Mark P. Bernier, CFA | Posted on Jan 01, 2018
Over the past two years, the stock markets have enjoyed quite a run and have received a tremendous amount of coverage in the media. In 2017 alone, the Dow Jones Industrial Average, S&P 500, and Nasdaq Composite indexes rewarded investors with returns of 28.11%, 21.83%, and 29.64%, respectively.
Yet some investors who have a mix of stock and bond investments in their portfolios might feel a sense of regret or disappointment that their investment returns fell short of these frequently reported benchmarks. Further, they may be inclined to take action in an attempt to “make up lost ground” ---perhaps drastically altering their investment mix, or even speculating in high-risk investments.
Dramatically altering an investment mix or financial plan may make sense, but only after a thorough assessment. Rebalancing, however, is an action to consider even if your financial plan is under review.
In fact, one of the most important actions we can take as investors is the simple act of rebalancing our portfolios. It is an exercise investors execute to maintain their personal investment risk profile --- the mix of investments that best reflects their return expectations and risk appetite --- and can be a powerful aid in removing the emotion from investing.
Rebalancing portfolios has measureable benefits, aside from maintaining an investor’s risk profile. Consider the following hypothetical example: a $100,000 portfolio consisting of a 60% allocation to the Vanguard Total Stock Market Index Fund (Admiral shares) and a 40% allocation to the Vanguard Total Bond Market Index Fund (Admiral shares) was purchased on December 31, 1999 and rebalanced annually. As of December 31,2017, the average annualized after-tax return was 5.42% (assuming a 25% personal federal income tax rate, 15% capital gains tax rate). The same portfolio, without rebalancing, generated a 4.90% average annualized after-tax return (using the same tax assumptions). The cumulative difference in returns for the rebalanced portfolio compared to the portfolio not rebalanced over the 18-year period would have been over 22%.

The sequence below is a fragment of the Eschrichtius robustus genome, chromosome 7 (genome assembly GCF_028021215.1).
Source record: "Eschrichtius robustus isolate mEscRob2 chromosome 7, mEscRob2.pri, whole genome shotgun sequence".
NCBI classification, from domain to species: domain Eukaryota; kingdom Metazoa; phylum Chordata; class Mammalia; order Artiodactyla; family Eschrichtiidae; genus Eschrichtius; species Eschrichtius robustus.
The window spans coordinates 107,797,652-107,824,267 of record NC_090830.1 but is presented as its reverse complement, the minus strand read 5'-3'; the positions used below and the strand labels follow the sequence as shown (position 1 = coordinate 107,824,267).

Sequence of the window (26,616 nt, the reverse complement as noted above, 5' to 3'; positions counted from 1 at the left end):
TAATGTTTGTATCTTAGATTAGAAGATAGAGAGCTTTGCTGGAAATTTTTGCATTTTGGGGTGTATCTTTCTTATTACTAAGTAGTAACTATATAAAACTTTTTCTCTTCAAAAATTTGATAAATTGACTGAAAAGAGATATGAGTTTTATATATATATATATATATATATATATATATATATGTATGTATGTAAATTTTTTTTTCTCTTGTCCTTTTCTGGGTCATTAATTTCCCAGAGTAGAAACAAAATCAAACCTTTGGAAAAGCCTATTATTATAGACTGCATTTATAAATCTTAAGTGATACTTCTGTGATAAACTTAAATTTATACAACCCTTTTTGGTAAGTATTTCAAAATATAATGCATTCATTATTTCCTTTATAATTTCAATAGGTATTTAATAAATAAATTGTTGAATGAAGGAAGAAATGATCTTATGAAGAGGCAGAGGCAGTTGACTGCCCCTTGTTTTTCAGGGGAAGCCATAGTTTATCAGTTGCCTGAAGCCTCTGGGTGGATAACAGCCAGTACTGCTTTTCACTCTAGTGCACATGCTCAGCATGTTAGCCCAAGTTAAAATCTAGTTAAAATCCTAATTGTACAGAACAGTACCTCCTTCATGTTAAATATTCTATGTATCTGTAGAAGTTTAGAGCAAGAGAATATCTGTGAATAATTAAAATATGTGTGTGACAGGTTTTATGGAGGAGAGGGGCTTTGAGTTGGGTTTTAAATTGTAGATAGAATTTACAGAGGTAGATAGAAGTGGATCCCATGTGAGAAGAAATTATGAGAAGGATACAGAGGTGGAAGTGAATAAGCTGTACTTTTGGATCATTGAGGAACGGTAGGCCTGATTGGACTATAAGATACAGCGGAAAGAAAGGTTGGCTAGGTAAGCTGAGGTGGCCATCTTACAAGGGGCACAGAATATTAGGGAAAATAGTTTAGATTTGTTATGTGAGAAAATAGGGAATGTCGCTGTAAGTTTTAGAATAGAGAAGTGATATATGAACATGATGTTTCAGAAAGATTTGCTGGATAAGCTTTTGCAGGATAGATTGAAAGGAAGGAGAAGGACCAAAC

Tax implications of rebalancing are an important factor and the new tax law, effective January 1, 2018, may have potential impacts on preexisting financial plans and future investment returns. While the ink is barely dry on the new tax law, and the Internal Revenue Service is preparing guidance updates for tax preparers, the fact that taxes reduce investment returns is unchanged. Investors should consider coordinated advice from tax and investment professionals, and perhaps legal counsel for more complex plans, in an effort to prevent unintended tax consequences.
Overall, “Sticking to the plan” of regular portfolio rebalancing and financial plan reassessment can provide investors with the best probability of reaching their investment goals.